The constitution of St Helena, Ascension, and Tristan da Cunha islands states that the British territory wishes to respect “Christian and family values”. And the constitution of the Cayman Islands declares that it is a “God-fearing country based on traditional Christian values”, where “religion finds its expression in moral living and social justice”.
Given the Cayman’s reputation as an off-shore financial centre, that last part might raise a few eyebrows. But what really bothers the British Foreign Office isn’t any possible inconsistency - it’s mentioning Christianity at all.
When St Helena was debating its new constitution, the British Foreign Office told its leaders that they should consider removing references to Christianity because “the UK was now multi-faith”.
Territorial leaders, including Governor Andrew Gurr, responded that “while the UK may well be multi-faith, Christianity is the dominant religion on the island”. So, they kept it in.
Well, as you probably guessed, it didn’t end there. A committee in Parliament raised the issue, and now the Foreign Office is giving “careful consideration” to ordering the territories to remove references to Christianity.
This shouldn’t come as a surprise, I guess. A few months ago, a Foreign Office official called on the Red Cross to replace the red cross with an “alternate symbol”, such as a “red crystal”.
I’m not making this up. According to Foreign Office official Chris Bryant, the cross potentially “undermines” the work of the organization because of its “connection” to the Crusades. That the organisation wasn’t founded until 600 years after the Crusades, or that it was derived from the flag of Switzerland doesn’t matter. Some non-Christian somewhere might take offense, so it has to go.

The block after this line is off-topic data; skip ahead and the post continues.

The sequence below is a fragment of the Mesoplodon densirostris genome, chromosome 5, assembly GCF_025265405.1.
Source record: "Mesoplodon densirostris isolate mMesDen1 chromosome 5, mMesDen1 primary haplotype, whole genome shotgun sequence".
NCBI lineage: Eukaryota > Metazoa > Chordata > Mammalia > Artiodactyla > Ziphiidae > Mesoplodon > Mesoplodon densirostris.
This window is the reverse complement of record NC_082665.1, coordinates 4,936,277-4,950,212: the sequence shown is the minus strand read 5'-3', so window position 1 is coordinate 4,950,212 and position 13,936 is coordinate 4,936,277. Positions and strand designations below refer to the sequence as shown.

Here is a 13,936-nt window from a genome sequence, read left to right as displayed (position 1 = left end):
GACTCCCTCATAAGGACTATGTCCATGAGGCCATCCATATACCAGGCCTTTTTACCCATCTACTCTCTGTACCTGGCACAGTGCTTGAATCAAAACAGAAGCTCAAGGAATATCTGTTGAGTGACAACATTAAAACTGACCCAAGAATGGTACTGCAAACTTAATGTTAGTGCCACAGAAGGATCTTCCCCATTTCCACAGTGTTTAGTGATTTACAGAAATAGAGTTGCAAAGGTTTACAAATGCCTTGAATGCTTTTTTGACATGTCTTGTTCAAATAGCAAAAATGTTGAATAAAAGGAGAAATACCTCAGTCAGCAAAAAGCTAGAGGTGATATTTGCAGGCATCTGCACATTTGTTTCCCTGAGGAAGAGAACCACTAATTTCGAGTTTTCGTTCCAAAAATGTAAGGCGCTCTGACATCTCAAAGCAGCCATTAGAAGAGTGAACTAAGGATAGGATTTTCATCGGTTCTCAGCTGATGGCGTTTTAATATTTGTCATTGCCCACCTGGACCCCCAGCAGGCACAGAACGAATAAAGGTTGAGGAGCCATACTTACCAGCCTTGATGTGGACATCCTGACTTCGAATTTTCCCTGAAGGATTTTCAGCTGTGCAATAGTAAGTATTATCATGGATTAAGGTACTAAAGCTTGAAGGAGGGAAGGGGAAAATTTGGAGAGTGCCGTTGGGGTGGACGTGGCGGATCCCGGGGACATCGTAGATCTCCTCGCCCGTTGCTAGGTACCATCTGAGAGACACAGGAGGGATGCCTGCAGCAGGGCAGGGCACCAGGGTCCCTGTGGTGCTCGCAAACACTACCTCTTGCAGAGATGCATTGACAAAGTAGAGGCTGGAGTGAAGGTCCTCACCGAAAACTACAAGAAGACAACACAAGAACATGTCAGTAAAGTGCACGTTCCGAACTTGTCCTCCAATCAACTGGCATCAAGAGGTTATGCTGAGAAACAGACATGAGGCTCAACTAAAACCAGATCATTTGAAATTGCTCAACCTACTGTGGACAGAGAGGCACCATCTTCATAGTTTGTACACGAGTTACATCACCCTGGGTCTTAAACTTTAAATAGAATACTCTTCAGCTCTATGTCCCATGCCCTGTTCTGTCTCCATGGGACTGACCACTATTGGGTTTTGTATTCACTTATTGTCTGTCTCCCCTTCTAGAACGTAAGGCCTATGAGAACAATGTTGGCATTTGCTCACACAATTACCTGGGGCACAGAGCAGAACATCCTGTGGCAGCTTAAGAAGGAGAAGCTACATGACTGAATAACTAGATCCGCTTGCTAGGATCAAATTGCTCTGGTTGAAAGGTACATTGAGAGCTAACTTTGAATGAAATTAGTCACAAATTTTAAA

The fear of giving offense is probably why Bryant’s boss, Dave Miliband, failed to send out Christmas and Easter greetings, but remembered Ramadan. One staffer called the oversight “depressingly predictable”.
But this is more than a misguided desire to avoid offense. Foreign Office officials have been instructed to “push gay rights” and “to support civil society work for [gay] rights”. This includes translating into local languages a document called “UK Guide to Lesbian, Gay, Bisexual and Transgender People and Their Rights”.
These efforts prompted a protest from the Polish government after the British ambassador distributed a Polish-language version to gay activists in Warsaw.
Put it all together and it’s hard to disagree with the Anglican Archbishop of Winchester, who wrote that the Foreign Office is intent on “advancing a secularising agenda”. Likewise, one conservative member of Parliament is justified in seeing the attempt to remove references to Christianity as “proof positive that [the British] Government is anti-Christian”.
At the very least, the Foreign Office is intent on air-brushing Britain’s Christian heritage from the official record. Not so much because it offends non-Christians, but because it offends the post-Christians in charge.
Like the man said, “depressingly predictable”.
From BreakPoint, November 16, 2009, reprinted/posted with permission of Prison Fellowship, www.breakpoint.org.